Rebecca Fureigh: Students on Bikes by Stephanie Alting-Mees

Name Rebecca Fureigh
Age 18
Occupation High School Senior
Neighborhood Lives in Pacifica, attends Lick Wilmerding High School in Ingleside
Member since 2001
Why did you join the SFBC? I'd been meaning to join for a long time, mostly because I wanted to contribute money to an organization that was furthering bicycle advocacy. I'd looked at the SFBC's track record and seen that they'd done some really phenomenal things and were clearly making progress. And also the discounts sounded like a good idea!

You wrote an excellent letter to your legislator supporting the Safe Routes to School bill. What prompted you to write it? I received an email from the SFBC with a summary of the issue and a "Click this link and we'll send your senator an email" kind of thing. I've written letters for Amnesty International and I figure it's more effective for someone to receive 10 letters that have slightly different messages and different perspectives from different people. You know, so they remember they're dealing with human beings instead of essentially 10 copies of the same letter. So I just wrote a couple paragraphs at the beginning of the letter detailing my experience with it.

Have you been involved in bike issues at your school? I organized the Bike to School/Work Day last year here, which basically involved putting up flyers around school, and advising groups and things. Luckily there was an Energizer Bike Station pretty much across the street at City College. I got a pretty good response - not a huge turnout by any means. There were more faculty members that rode than students. Most of them had never ridden before and they were all standing there going, "We realize this is exactly what they want us to be thinking, but it's really rather easy! Why haven't I done this before?"

Is the school administration supportive of your efforts? The administration has definitely been supportive of bike clubs. In terms of biking facilities, we have one rack for 386 students and teachers - it basically holds two or three bikes if you're lucky and could be easily picked up and put in the back of someone's truck. And we have a metal shop right there. I mean, really, someone could just pick up a plasma cutter and there you go! But it's sort of a catch-22 - if we had better biking facilities more people would ride to school. But the school sort of says, well, we don't want to get better biking facilities until more people are riding to school. It's like the public transit thing. But some of the people I spoke to in the administration said they would look into it.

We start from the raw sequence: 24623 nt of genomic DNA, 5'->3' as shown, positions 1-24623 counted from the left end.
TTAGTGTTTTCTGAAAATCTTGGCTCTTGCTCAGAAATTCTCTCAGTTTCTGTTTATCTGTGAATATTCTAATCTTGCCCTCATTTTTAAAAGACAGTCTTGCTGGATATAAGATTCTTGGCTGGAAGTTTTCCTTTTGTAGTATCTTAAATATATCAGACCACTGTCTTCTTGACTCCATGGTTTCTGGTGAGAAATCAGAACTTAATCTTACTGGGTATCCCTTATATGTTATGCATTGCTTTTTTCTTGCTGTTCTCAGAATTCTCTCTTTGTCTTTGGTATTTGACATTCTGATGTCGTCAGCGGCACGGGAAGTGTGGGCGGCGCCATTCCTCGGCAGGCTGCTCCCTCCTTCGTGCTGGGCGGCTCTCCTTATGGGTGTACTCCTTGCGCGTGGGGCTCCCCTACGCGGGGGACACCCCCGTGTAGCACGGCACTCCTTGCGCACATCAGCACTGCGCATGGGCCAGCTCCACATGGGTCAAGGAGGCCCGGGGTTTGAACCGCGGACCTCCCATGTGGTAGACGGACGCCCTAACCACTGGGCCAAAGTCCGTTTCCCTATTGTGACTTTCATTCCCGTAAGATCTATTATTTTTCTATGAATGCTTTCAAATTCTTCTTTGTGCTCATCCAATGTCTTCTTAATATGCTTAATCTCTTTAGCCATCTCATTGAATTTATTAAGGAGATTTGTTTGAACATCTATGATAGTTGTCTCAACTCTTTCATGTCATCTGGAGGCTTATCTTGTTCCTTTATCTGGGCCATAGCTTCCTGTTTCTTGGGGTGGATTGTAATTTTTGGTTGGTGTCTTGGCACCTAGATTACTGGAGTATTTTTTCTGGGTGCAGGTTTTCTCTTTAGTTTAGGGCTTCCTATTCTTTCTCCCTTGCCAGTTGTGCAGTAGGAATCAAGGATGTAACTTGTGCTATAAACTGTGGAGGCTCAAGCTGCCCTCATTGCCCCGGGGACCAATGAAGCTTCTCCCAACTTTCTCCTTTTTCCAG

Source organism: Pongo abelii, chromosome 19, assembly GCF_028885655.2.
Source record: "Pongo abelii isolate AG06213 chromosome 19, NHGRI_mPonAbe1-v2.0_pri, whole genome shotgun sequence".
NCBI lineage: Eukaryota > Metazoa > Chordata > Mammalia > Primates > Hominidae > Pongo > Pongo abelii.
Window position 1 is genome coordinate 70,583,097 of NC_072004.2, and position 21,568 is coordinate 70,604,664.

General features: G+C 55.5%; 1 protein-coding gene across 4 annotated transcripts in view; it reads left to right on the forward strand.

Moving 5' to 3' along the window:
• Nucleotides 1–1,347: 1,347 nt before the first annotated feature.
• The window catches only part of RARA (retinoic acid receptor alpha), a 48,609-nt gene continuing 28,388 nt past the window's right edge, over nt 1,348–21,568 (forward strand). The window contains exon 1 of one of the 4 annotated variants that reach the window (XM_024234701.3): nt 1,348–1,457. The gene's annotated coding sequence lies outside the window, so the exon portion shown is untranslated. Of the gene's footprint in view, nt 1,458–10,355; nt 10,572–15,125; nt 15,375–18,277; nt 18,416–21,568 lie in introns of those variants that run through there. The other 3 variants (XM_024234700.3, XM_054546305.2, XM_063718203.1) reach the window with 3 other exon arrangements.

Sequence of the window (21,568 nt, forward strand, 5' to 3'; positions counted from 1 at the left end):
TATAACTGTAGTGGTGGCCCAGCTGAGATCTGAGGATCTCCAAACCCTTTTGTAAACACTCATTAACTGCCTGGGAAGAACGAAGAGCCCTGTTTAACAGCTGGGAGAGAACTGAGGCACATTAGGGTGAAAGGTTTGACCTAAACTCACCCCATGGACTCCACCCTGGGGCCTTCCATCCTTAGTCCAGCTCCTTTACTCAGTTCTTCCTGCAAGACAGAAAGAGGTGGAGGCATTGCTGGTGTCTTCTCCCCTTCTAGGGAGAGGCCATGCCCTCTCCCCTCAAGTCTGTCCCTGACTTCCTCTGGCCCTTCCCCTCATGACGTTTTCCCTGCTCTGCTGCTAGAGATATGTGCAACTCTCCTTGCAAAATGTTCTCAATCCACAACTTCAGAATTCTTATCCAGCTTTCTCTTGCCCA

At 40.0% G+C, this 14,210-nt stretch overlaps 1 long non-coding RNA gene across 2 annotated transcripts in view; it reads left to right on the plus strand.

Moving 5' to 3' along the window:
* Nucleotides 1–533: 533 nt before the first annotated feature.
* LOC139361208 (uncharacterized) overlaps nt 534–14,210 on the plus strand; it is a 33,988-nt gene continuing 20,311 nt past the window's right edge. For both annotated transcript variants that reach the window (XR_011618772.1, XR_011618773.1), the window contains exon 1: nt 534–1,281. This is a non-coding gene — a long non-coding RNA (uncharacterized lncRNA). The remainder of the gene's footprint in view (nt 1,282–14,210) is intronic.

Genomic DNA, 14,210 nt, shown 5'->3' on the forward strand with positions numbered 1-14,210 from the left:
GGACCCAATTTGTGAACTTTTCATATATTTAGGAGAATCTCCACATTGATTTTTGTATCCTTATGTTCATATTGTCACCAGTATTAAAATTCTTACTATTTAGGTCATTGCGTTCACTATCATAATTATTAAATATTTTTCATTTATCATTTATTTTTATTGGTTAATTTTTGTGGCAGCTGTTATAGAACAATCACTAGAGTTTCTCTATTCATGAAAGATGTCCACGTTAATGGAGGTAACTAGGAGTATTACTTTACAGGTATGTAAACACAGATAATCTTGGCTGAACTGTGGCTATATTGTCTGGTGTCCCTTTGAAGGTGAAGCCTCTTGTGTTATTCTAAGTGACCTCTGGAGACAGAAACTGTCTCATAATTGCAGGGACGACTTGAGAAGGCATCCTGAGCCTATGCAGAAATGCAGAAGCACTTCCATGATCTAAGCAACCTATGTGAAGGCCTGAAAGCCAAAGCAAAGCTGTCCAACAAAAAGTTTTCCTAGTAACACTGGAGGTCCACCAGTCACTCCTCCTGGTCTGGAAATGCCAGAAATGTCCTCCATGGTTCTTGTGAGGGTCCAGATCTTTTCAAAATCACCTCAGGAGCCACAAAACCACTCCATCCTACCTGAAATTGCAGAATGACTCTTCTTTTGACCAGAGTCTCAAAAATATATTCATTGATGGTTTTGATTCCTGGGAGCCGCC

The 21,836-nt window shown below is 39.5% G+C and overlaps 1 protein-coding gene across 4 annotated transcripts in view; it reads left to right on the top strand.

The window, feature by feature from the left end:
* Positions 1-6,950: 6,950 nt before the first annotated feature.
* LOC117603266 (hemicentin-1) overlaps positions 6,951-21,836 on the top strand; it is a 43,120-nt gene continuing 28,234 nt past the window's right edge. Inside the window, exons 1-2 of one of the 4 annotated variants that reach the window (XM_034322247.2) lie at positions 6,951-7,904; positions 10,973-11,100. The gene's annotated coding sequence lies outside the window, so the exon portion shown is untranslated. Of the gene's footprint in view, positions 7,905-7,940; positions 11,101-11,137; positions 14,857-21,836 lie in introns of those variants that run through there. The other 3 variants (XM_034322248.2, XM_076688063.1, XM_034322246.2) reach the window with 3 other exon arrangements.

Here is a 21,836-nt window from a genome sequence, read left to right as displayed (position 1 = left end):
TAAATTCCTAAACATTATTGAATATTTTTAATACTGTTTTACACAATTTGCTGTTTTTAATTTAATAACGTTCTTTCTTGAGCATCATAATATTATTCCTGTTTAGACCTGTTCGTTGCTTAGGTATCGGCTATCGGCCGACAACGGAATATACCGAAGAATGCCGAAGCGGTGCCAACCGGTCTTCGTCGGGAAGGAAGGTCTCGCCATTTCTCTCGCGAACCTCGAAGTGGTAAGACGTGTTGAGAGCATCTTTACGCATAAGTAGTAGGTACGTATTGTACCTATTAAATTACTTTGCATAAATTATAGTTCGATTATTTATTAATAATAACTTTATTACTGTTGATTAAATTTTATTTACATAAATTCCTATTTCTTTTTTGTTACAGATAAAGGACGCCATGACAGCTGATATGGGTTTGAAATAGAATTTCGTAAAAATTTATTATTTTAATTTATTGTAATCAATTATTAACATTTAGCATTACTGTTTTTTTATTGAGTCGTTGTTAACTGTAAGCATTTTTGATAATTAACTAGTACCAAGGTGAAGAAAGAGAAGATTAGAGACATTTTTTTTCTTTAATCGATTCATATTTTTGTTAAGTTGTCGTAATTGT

Why do you think so few students here ride to school? A lot of the kids don't know how to ride bikes and most that I've talked to say that's because they didn't want to learn on a big hill, or their parents didn't want them to learn on a big hill or in horrible traffic. Also, I think a lot of people think it will take longer to get to school, even though it won't. People think it's easier to have their parents drop them off. Also, I don't think anyone would state it this blatantly, but there is a bit of a "cool" factor I guess you could say, in that people want to look dignified - they don't want to show up all sweaty, you know.

How can the SFBC make bicycling more appealing to high school students? The first thing that comes to mind is sort of a yellow bikes program and I'm aware that those have had varied results in the past. Occasionally I fix up messed up bikes that people bring to me and I've considered bringing one in and just having it be sort of the communal bike, except that I'm not quite that trusting! I think that if people saw that it was useful for things like, well, on some days our lunchtime is only a half-hour long and if people want to go out and get food they pretty much have to sprint. If they had a bike I think they'd be like "Oh, I can get to the sandwich place and back and still have time to eat my lunch."

I think visibility is a really key thing as well. Unless students see other students biking they're not going to think of it as something that they can do. I don't think most people considered skateboards to be a viable transportation method until they saw someone riding one to get somewhere.

Anything else you'd like to add? One of the things I'm looking forward to about going off to college is that I'll be living close enough to campus and probably in a relatively flat area that I can just get around on a bike. I'm planning on getting an Xtracycle so I can carry my guitar and things. Most of the colleges I'm looking into don't allow underclassmen to have cars anyway, which is fine by me, because I don't really see why there would be a need.